“When I woke up the next morning. You know, there's a lot of change in the National Football League across the board. I've been in it a long time, from a players' perspective, from [a] coach's perspective and the owner made a decision along with [Team President] Bruce [Allen] to move on and support [Interim Head Coach] Bill [Callahan].”

On if Callahan set expectations for him and the defense when they met:
“I think he's got a lot on his plate right now. When we sat down to talk, [I asked], ‘What can I do to help you to improve?' And there was a couple questions that went back and forth and it wasn't much because he had a lot on his plate.”

On how an effective running game help the defense:
“Well that's huge. I think from a defensive perspective, if you get the ball run on you like we did in the second half [last game], it's hard. And hopefully our offense will do that and hopefully we'll be able to stop the run.”

On preparing for two quarterbacks against Miami:
“Both quarterbacks, they're two different guys. Both guys, we've gotta make sure that we're maintaining rush lanes real well. And number two, they can make all the throws, both of them do and we gotta make sure we defense on the outside and in.”

On if they have practiced different pass drills based on what both quarterbacks can do:

On the expectations of the defense after meeting with Callahan:
“Expectations [are to] get after the quarterback and make sure we stop the run. I think those were the biggest two things that I came out of the meeting with him and that's what we gotta do. We gotta make sure that we get off on third down as well and he understands that, being an offensive line coach and being in that position.”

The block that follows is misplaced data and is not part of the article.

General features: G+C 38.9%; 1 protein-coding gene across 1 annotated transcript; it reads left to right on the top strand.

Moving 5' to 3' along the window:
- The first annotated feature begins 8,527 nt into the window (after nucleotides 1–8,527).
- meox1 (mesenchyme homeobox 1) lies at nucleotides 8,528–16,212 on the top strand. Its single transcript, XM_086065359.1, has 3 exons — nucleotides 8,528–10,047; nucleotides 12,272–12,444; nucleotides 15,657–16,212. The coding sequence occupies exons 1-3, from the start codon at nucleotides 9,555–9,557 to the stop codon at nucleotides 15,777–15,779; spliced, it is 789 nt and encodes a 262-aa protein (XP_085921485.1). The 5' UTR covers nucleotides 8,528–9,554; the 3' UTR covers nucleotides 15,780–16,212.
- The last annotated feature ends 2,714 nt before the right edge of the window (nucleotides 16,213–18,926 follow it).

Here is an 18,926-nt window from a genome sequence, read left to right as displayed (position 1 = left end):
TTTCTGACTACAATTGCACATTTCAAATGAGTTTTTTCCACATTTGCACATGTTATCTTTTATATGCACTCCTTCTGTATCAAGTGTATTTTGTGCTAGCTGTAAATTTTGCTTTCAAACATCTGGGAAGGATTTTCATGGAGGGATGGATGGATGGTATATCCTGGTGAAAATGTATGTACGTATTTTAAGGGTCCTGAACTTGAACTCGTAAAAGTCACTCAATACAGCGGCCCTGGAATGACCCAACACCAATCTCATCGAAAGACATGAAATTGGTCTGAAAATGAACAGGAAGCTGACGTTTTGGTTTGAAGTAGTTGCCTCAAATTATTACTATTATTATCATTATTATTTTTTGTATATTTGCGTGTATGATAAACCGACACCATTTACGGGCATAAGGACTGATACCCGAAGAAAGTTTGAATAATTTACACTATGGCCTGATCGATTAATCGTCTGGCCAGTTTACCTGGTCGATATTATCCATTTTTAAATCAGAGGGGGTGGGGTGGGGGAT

On if he and Callahan talked about his job security:
“No. We just talked about how we could get better across the board and that's about it.”

On what the keys are to forcing young quarterbacks to turn the ball over:
“Same thing, we gotta get pressure on the cat. Every time you put pressure on the quarterback, he feels it wherever he is – up the gut, in the middle or on the outside. We haven't been thee. We did a decent job against [Patriots QB Tom] Brady getting four sacks, especially with a three-man rush at times. But we have to do the same thing against Miami and the quarterbacks.”

On what he thinks the players gain from the changes in practice:
“It's just competition. The best thing about it is those guys competed today. There's certain periods that he's pulled out the last two days, which is awesome for us. We've gotta compete. It doesn't matter what offensive formation, defensive formation, defensive call, he wants to see competitive natural and that's what we did, which was awesome.”

Sent from my iPhone using Tapatalk


The All-Time Great
Jul 19, 2009
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Bethesda Md

In re Manusky, stopping the run in the second half as Doc likes to say is a manhood issue.

The Redskins front seven was not strong enough to win their one on one matchups and get guys on the ground.

The linebackers were blocked by the Pats fill in fullback (Develin is on IR) and OK set of tight ends.

This talent is overrated and soft.